Sinterklaas of the Father
Before discussing the modern Santa, it’s important to mention the iterations of him around the globe that came before the version we see today. Two of these deserve particular mentions as the earliest ideas that cemented the idea of Saint Nicholas as a gift-giver and holiday figure. The first of these is Father Christmas, who dates back from 16th century England. Here, he was depicted by a larger man in green or red robes, lined with fur, and as the representation of Christmas Cheer, revelry, and the holiday feast.
Ironically, though this iteration of the figure may not be the idea behind Santa Claus anymore, but instead fits the description for an entirely different festive figure. Many film adaptations of ‘A Christmas Carol’ feature a figure that strongly represents Father Christmas as their depiction of the Ghost of Christmas Present. The most relevant aspect of early English celebrations of the holiday is that the celebrations of Father Christmas were moved to December 25th around the time of his inception, primarily because the Feast of Saint Nicholas wasn’t celebrated anymore.
The second figure of interest in these early years is Sinterklaas, hailing from Belgium and The Netherlands. As the most direct link between the original Saint Nicholas and the name ‘Santa Claus’, his delivery day remains the 6th of December in most areas. Many of the ideas we know from Santa’s traditions — including a trusty steed of some sort, leaving out offerings, gift-giving and the classic Nice and Naughty lists — stem from this version of the man.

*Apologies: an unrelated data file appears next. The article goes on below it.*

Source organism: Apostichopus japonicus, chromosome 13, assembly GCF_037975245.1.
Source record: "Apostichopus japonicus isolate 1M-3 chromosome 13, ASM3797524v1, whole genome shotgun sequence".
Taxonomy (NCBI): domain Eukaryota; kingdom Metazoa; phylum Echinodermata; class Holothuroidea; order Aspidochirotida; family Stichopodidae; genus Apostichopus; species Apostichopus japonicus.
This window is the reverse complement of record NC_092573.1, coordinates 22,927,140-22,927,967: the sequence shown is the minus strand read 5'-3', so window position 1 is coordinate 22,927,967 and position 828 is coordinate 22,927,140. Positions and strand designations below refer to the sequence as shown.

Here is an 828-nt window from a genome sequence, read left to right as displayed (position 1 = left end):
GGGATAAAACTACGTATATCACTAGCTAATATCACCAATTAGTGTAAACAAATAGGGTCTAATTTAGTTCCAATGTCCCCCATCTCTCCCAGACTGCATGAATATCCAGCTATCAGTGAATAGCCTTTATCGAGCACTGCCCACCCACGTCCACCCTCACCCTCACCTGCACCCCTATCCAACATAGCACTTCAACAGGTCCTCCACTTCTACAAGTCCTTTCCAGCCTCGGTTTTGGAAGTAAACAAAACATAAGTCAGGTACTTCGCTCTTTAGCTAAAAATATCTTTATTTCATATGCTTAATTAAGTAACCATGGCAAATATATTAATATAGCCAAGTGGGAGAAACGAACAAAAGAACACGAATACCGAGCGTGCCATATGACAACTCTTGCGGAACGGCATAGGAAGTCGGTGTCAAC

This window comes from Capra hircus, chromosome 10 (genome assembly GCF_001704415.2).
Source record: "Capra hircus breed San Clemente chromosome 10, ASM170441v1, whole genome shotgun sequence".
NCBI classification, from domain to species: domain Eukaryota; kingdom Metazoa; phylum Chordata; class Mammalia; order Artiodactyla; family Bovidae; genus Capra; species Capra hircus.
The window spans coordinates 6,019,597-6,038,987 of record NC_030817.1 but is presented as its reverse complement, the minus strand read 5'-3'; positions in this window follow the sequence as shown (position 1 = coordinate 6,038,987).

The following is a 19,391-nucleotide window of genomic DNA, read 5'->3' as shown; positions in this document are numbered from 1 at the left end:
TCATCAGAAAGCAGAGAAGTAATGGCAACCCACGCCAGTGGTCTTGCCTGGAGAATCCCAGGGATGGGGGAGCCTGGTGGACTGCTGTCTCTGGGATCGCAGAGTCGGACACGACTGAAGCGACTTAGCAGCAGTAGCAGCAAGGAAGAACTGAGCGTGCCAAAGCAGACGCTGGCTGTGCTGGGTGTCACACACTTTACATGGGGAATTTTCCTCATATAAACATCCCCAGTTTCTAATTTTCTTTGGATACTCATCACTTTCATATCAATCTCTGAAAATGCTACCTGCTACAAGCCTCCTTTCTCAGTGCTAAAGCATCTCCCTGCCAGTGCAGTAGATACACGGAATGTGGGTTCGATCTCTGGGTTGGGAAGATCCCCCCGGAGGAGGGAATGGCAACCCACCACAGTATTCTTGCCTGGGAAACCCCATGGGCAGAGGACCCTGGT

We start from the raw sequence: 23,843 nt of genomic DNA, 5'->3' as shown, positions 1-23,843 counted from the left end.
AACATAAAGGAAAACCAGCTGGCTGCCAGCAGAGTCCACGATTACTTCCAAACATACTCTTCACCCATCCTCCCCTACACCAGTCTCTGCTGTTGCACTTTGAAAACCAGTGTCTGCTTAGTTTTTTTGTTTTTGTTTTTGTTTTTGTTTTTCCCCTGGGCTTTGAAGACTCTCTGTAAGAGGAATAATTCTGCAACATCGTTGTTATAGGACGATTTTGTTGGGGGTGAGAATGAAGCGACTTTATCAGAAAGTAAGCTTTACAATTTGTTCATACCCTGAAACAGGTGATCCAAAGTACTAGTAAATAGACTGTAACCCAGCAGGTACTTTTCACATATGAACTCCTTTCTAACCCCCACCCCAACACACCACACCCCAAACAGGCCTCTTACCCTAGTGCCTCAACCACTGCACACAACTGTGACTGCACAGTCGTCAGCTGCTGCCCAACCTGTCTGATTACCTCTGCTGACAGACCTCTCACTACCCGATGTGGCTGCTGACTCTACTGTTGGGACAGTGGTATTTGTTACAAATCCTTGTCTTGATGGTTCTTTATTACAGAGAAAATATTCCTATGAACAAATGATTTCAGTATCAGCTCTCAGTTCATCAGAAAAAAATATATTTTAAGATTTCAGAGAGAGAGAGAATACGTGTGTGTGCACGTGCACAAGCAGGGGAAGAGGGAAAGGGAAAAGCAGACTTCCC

In these countries, Sinterklaas rides a white horse (currently named Ozosnel, or Oh so Fast, in the Netherlands, and either Slecht weer vandaag or Mooi weer vandaag in Belgium, which mean ‘bad weather today’ and ‘nice weather today’ respectively), and carries a large red book which records whether children have been good or bad over the past year. St. Nicholas’ Eve traditions, too, inspired many of Santa’s practices, albeit in a more reserved way. As the tales go, on the night of December 5, children all leave one of their shoes by the chimney, sing a song and present offerings of treats — which can include water, hay and sugar cubes for Sinterklaas’s horse, a cup of coffee for Sinterklaas himself, and even a bottle of beer for his helper Zwarte Piet (who we’ve discussed at length in another article). If everything is done right and the kids have been good, they’ll awaken to find sweets, fruit, or small presents inside their shoe.
Fusing the traditions of Sinterklaas and the dates and appearance of Father Christmas gives us a basic idea of what would later form Santa Claus, but this begs the question — how did he emerge as the rotund, red-suited figure we all dream of on Christmas Eve?
Jolly Old Saint Knick-O-Las